I find the similarities of two "loose social movements" in mid-20th century to be striking. Particularly the denial of society/nationalism and the seeking of an "utter fundamentalism." I sense a difference from communism, or Maoism, or the Greens, etc., other streams of 20th century consciousness.
One further lead-on is that I've always felt the Beats were also the first broad-scale "gay liberation movement." Kerouac was not precisely gay but many Beat leaders were. A far larger and "popular" liberation than that of the 1920s or the 1890s.
I wonder if Islamism, and the Islamic Brotherhood, might not have a significant "gay movement" in extreme anti-gay Arabic societies, e.g., bin Laden hanging around in the terror camps in the mountains with all the young men. Or are all these guys, Qutb et al., just "real men" fighting for Islam?
-- Bill Manning
According to Dave Appell's article "The Next Newton?" Stephen Wolfram appears to be trying to take credit for all of complexity theory. These ideas of using computer simulations to model self-organizing systems are hardly new. They have been studied for at least 20 years. There are many previously published books on the subject. Academia commonly teaches courses now on nonlinear dynamic systems. There are even entire institutes devoted to the study of these topics, such as the Santa Fe Institute. Is Wolfram taking credit for too much, was Appell not aware of Wolfram's context, or do I just not understand this article?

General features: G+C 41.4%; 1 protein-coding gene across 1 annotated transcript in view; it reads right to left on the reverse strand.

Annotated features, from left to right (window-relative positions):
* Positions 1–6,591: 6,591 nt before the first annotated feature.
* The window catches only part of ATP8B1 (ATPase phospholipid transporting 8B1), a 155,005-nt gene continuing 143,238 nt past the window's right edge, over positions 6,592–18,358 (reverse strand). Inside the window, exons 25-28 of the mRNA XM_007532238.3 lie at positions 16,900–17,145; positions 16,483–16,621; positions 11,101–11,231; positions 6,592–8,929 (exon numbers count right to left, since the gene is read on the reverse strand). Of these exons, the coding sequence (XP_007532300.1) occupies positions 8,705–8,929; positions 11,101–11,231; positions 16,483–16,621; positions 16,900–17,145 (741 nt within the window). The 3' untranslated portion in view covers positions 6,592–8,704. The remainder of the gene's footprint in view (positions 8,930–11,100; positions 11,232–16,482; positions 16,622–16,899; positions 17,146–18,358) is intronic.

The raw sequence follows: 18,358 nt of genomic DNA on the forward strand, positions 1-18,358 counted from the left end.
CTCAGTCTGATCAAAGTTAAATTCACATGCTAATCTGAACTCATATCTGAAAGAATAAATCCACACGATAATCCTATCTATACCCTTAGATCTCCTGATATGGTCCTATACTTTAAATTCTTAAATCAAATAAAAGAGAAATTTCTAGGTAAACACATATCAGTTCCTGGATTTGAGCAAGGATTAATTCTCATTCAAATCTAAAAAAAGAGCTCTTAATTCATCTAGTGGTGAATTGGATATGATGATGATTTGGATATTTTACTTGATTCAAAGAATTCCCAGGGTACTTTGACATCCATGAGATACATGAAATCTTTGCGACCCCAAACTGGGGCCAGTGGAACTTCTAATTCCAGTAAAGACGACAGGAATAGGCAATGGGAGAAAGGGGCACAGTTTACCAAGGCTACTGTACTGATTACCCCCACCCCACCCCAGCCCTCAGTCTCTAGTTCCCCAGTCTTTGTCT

-- Hunter Hatfield
"... a Moby of a scientist ..."
And, like Moby, the greatest talent is self-promotion. Everything that he does is "a fundamentally new kind of" thing, even when it's the same old thing, invented by other people, and cleaned up a little bit. To the people who never knew it existed in the first place, Wolfram appears to be the brilliant originator.
The people who really originate this stuff generally don't have time for self-promotion.
People in the mathematical software industry know that Mathematica is a cleaned-up rehash of Macsyma, and most of Mathematica's development was done by other professors, most of whom he later ripped off, with infinitesimal shame.
-- Allan Bonadio